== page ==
The work-from-home culture has become quite common during the COVID-19 pandemic. Many people think of it as an entirely foreign and new concept. However, the remote working culture has been around for several years. The business world was slowly shifting towards adopting remote work due to its advantages, but there was no widespread adoption due to the challenges it posed.
However, the global health crisis rapidly expedited the transition. As mandatory lockdowns came into effect to curb the spread of COVID-19, businesses were forced to shift to a work-from-home culture.
Companies and employees have set up protocols that have made working from home as efficient as on-site work. Working from home comes with several benefits, including cutting transportation costs and saving time for commuting to and from work. Additionally, it comes with another advantage: a $400 tax break by the Canada Revenue Agency (CRA).
Work-from-home tax break
The CRA allows you to deduct home office expenses if you are using your home for work. This is not exactly a new tax break. Sole proprietors and remote workers used this tax credit before the pandemic if they were already using their homes as their workplace. However, only a small fraction of the overall workforce would qualify for the tax break.
If you have been working from home for at least four consecutive weeks in which you have used your workspace more than 50% of the time for work, you are eligible for the tax break. People using any space in their home exclusively as their office can also claim this tax credit.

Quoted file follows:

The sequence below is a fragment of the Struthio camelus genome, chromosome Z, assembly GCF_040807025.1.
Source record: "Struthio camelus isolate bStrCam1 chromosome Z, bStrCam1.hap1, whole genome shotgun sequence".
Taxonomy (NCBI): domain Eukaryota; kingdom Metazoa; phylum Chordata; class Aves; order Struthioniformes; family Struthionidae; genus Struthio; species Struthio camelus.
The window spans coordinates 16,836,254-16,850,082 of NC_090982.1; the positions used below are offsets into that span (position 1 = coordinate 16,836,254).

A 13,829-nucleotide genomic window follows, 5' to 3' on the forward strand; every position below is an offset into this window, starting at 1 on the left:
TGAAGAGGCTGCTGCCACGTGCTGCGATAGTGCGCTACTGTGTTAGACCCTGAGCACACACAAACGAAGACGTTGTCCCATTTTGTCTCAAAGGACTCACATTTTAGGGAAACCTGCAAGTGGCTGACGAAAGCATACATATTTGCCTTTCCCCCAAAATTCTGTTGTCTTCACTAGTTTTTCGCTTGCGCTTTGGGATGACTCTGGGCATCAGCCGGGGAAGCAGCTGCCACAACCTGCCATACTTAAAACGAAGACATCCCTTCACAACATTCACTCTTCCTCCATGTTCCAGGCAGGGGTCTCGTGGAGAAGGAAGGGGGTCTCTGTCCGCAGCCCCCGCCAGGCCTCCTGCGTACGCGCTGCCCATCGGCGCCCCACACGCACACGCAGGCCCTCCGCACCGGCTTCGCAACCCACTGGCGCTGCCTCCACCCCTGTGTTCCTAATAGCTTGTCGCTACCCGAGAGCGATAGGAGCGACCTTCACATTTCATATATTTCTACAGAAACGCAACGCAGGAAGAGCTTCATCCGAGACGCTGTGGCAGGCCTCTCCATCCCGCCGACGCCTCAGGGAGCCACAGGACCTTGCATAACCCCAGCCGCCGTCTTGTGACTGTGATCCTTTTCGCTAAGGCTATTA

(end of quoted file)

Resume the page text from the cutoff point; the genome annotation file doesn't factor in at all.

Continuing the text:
Typically, the tax break for remote workers would imply a detailed method for calculating the home office expenses through a signed Form T2200 or Form T2200S from your employer confirming the expenses. The CRA has introduced a temporary measure to claim the tax break by following the flat-rate method.
Anyone who qualifies for the tax break can claim the tax break for $2 per day up to a maximum $400 deduction. You do not need to show any proof of expenses or have your employer fill out a form to confirm your claims.
Another tax break to remember
If you are claiming tax breaks, you should also consider revisiting the Registered Retirement Savings Plan (RRSP). It is a tax-advantaged account designed to help you create a retirement nest egg. Additionally, it can serve as a way for you to reduce your tax bill.
When the tax season arrives, the CRA does not count your RRSP contributions as part of the taxable income. It means that you stand to save additional cash that you would otherwise have to pay in taxes by making regular RRSP contributions. Consider using the tax-advantaged status of the RRSP by investing in a stock like Fortis (TSX:FTS)(NYSE:FTS).
Investing in an income-generating asset like Fortis can help you reduce your tax bill by lowering your taxable income for the RRSP contribution. Additionally, the dividend stock can increase the value of your RRSP contribution through long-term tax-free growth in your account. Fortis is a utility company that generates predictable and reliable returns.
The company provides utility services to its clients across Canada, the U.S., and the Caribbean. It can consistently generate healthy cash flows regardless of the economic environment. Its virtually guaranteed income allows Fortis to finance its increasing dividend payouts and expansion comfortably.
Claiming as many tax breaks as you can is an excellent way for you to save some more money that you can contribute to your financial freedom. Investing in a stock like Fortis and storing it in your RRSP can help you reduce your tax bill and provide you with long-term and reliable returns that can significantly grow your retirement nest egg.
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Fool contributor Adam Othman has no position in any of the stocks mentioned. The Motley Fool recommends FORTIS INC.